• Instructors differentiate instruction to provide optimal level-appropriate education to both EAL literacy and mainstream EAL learners, for example:
    • EAL literacy learners are sometimes grouped together to provide opportunities for specialized instruction, tutoring, first language support, additional scaffolding, and taking on leadership roles.
    • EAL literacy learners read level-appropriate texts (with added visuals, shortened sentences and paragraphs, simpler vocabulary, increased font size, increased white space), while EAL learners read unadapted texts.
    • EAL literacy learners receive extra scaffolding and support (e.g., vocabulary banks, permission to use a picture dictionary during a task, tutor support, first language support).
    • EAL literacy learners are allowed alternate ways to demonstrate comprehension (e.g., while EAL learners complete short written questions, EAL literacy learners answer orally, point, circle, or check off right answers).
    • EAL literacy learners are given additional time to work on tasks.
    • Beginning writers complete shorter and simpler tasks than more advanced writers (e.g., completing the personal information pieces of a medical form vs. completing the full form; making a list of items for a party vs. composing an email asking individuals to contribute items).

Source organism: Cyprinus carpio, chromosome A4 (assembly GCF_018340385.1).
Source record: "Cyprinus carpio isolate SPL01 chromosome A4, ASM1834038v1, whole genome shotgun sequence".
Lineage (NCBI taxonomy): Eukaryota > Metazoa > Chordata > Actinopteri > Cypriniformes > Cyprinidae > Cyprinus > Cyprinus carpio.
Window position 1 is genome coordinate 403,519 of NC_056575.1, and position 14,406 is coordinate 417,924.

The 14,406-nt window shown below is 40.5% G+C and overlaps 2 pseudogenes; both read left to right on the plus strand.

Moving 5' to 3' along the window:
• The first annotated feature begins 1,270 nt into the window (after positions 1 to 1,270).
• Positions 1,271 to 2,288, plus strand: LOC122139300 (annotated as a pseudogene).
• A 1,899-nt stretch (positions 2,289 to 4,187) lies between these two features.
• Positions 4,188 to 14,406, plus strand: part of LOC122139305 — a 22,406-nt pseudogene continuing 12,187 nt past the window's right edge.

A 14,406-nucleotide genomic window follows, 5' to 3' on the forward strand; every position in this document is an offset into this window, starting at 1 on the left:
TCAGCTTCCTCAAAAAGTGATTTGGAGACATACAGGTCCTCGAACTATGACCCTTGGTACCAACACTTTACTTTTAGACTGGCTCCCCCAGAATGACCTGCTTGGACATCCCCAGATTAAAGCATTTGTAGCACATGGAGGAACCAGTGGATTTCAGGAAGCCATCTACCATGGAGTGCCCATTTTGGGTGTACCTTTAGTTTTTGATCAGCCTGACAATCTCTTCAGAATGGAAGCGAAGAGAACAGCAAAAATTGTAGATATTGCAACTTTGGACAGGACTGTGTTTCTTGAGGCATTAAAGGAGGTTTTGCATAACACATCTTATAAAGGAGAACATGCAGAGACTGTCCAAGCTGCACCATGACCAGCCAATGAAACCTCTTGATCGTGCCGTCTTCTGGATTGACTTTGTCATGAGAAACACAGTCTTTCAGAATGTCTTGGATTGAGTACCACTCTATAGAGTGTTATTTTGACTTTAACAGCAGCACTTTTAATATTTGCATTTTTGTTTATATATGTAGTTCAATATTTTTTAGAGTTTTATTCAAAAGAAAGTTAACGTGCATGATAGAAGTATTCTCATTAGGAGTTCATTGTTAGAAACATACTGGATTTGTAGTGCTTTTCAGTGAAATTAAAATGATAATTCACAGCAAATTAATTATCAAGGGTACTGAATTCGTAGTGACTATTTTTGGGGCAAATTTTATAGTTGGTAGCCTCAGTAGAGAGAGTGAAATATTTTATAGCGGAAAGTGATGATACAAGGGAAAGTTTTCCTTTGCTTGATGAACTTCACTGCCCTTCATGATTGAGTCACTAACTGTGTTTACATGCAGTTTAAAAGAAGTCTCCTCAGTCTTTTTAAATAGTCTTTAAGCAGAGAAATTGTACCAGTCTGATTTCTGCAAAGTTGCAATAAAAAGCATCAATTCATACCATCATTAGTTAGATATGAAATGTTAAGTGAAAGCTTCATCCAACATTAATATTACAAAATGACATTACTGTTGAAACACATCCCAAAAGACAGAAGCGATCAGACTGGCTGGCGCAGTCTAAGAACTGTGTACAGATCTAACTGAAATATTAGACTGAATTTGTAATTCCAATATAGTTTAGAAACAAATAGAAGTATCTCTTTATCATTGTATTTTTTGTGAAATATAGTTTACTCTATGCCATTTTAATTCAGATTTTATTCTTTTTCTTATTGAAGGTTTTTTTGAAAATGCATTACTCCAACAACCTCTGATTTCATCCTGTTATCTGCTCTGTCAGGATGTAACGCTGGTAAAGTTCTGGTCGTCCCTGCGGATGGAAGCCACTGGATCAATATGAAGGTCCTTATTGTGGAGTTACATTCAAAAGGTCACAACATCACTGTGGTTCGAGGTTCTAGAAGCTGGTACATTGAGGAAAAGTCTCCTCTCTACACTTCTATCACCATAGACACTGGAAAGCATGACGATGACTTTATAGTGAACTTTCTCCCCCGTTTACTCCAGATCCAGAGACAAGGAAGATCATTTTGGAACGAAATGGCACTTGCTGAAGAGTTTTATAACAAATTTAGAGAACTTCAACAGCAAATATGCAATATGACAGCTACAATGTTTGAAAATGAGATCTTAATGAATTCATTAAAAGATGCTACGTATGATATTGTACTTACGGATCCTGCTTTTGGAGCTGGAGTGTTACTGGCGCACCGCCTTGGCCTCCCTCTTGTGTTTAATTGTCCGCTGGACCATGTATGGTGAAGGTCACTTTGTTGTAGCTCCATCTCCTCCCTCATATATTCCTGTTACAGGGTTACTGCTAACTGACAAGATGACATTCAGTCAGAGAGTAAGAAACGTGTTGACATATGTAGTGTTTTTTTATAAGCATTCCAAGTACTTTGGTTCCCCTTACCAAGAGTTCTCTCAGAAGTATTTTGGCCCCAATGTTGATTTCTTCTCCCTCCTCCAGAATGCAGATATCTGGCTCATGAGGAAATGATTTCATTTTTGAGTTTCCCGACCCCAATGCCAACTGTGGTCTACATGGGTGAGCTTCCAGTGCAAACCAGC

• Beginning writers complete tasks with more familiar content (e.g., an email telling a friend what they do every day in class), while more advanced writers complete tasks that are cognitively more complex (e.g., an email comparing 2 different EAL programs and recommending one).
  • Instructors plan activities that allow learners at all levels to collaborate together and contribute in meaningful ways, for example:
    • Jigsaw activities, where EAL literacy learners are given the simpler/shorter portion of a text to read and then share, while EAL learners read the longer more complex portions of the text
    • Problem-solving activities, where EAL literacy learners take on tasks that have fewer literacy requirements (e.g., they watch a video or make a phone call to gather information, while EAL learners research or request information by email)
    • Group presentations, where EAL literacy learners contribute their oral skills and EAL learners contribute their research and writing skills
    • Pair work, where EAL literacy learners contribute according to their strengths (e.g., content knowledge, oral fluency), and EAL learners contribute according to their strengths (e.g., reading, writing, spelling, digital literacy)